Drenthe, in the north-east of the country, is bordered by Overijssel to the south, Friesland to the west, Groningen to the north, and Germany to the east. It has an area of 2,680 km² and has almost 490,000 inhabitants. It was long considered the most remote and poorest region of the Netherlands, a low plateau with many raised peat bogs and farms.
Since medieval times Drenthe has been a sparsely populated rural area and even today, though certainly not poor, it is a mainly agricultural province with some industry in the capital city of Assen and in the town of Emmen. It is a province of great beauty, best to be explored by bicycle, with its woods, moors, picturesque villages and farms with their old thatched farmhouses.
Drenthe has been populated since prehistoric times; artifacts dating back 150,000 years have been found here and it was actually one of the most densely populated areas of the Netherlands until the Bronze Age. The best known evidence of prehistoric occupation are the dolmens ("hunebedden") built around 3500 BCE and attributed to the "Funnel Beaker" people, named after their clay work pottery who lived here during the Neolithic period (roughly between 5300 and 2000 BCE). These hunebedden were almost certainly grave monuments constructed from large boulders (transported here by glaciers during the ice age), some of them weighing over 25 tons! There are 54 of these hunebedden in the Netherlands, with 53 of these in Drenthe, concentrated in the northeast of the province with the largest in the small town of Borger. There is also a very interesting information centre and museum here.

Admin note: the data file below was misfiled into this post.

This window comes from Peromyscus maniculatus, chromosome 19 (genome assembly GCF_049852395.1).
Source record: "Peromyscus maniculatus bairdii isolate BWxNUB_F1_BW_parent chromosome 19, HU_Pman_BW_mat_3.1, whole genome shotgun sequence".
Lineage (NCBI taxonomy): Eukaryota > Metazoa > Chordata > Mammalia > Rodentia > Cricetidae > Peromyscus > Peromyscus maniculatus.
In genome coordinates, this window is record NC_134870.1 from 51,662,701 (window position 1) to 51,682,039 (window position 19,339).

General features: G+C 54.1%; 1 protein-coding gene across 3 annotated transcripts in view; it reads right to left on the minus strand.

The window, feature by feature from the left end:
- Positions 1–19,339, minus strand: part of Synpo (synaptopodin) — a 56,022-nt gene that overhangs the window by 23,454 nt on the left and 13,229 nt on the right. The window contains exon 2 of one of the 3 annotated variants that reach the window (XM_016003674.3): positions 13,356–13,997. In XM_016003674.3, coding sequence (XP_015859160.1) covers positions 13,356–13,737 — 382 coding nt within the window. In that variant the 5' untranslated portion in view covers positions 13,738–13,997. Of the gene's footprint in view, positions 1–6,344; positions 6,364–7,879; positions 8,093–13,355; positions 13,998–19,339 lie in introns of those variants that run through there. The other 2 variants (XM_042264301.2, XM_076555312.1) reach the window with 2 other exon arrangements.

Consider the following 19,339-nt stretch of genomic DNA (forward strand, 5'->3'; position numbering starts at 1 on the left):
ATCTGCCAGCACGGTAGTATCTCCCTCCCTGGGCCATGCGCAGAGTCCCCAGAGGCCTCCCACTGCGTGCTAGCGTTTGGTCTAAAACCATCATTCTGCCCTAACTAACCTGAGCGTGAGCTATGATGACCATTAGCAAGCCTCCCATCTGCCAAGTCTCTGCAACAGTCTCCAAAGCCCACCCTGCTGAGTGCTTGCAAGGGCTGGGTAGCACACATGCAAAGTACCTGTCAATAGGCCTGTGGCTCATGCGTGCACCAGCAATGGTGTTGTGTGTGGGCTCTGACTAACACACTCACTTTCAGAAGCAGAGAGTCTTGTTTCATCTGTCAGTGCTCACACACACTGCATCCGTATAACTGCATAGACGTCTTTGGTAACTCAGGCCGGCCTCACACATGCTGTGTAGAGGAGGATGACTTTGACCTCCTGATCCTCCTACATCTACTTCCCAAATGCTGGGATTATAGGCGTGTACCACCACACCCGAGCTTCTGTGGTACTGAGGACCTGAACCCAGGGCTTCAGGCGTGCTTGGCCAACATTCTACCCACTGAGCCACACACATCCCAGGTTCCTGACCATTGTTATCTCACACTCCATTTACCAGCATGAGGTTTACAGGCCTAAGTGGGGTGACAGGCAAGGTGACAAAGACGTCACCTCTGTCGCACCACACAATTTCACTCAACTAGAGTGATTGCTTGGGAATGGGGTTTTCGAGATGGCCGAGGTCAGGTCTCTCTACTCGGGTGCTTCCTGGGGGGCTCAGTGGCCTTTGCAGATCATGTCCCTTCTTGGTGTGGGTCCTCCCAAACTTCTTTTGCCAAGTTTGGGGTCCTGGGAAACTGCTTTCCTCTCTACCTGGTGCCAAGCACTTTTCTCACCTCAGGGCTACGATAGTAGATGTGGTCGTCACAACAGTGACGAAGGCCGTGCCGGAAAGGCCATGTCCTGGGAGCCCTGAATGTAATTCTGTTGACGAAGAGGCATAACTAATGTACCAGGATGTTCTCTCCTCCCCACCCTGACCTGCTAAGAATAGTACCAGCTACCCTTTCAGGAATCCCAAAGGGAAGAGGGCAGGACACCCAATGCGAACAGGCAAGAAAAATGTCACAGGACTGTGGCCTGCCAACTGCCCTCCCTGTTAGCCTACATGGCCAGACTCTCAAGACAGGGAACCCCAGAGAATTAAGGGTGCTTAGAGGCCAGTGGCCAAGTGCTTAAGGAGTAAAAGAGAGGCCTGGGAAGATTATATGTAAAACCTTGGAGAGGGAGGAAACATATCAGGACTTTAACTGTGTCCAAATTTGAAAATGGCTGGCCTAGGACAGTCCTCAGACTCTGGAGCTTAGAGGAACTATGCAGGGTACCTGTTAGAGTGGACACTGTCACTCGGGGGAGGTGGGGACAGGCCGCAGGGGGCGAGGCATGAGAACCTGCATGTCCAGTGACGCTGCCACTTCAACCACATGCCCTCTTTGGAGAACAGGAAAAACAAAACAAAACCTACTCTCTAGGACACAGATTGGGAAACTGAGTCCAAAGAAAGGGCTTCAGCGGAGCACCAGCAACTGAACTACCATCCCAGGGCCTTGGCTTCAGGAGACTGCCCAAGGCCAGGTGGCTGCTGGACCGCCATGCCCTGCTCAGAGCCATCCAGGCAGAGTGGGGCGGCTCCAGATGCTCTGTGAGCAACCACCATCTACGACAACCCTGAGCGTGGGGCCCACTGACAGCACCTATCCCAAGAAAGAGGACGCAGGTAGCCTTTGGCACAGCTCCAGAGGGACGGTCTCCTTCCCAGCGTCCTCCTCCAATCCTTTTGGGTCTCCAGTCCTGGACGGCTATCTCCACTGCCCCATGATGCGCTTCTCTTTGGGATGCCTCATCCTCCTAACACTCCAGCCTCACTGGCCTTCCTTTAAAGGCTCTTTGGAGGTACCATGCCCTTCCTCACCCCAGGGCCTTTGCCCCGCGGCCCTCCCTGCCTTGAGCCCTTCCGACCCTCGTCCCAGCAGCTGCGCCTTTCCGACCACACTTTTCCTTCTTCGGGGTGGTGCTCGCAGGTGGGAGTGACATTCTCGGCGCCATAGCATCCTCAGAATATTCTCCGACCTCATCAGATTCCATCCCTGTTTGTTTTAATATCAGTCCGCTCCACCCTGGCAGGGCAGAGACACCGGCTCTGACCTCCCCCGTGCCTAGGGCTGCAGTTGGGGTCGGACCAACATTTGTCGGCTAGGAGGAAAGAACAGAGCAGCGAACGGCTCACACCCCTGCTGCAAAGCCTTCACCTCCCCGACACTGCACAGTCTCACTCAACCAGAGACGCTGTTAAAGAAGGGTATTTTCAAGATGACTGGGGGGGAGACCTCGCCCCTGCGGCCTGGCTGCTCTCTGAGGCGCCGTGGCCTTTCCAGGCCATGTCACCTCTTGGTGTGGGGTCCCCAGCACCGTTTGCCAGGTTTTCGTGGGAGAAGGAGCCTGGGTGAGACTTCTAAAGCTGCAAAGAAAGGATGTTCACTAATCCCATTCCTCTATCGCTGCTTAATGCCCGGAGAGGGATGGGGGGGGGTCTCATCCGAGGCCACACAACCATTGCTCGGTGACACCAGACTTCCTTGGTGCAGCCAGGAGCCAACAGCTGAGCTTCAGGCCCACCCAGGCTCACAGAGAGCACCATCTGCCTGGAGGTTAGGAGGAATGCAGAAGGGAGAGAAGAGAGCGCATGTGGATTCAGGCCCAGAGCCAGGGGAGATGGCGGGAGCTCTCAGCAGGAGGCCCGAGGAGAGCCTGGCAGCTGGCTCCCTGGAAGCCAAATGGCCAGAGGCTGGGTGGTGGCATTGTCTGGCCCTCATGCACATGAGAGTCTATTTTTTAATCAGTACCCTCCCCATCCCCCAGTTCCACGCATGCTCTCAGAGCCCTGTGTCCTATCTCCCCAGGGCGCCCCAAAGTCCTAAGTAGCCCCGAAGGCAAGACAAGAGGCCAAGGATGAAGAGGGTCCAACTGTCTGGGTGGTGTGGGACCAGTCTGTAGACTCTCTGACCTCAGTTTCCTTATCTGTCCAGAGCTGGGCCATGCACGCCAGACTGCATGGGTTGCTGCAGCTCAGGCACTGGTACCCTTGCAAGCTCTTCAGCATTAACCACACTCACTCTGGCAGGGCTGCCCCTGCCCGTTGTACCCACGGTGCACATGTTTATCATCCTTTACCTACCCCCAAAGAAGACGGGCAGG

Drenthe was first mentioned in a document from the year 820, it was called Pago Treanth (district Drenthe), possibly deriving from "thrija-hantja" (meaning "three lands"). The region was long a subject to the bishopric of Utrecht, until in 1528 it was ceded to Emperor Charles V, who incorporated it into the Habsburg Netherlands. In 1581 the Republic of the Seven United Provinces was declared and Drenthe became part of it, although because of its poverty it only gained provincial status on the first of January 1796.
Dwingeloo is a very well preserved traditional "brinkdorp" village halfway between Meppel and Assen and is known internationally because of the radio telescope of the Dwingeloo Radio Observatory (which at the time of its completion in 1956 was the largest radio telescope in the world), located on the edge of the Dwingeloo Heath, 3 kilometres south of the village. It is a very picturesque region.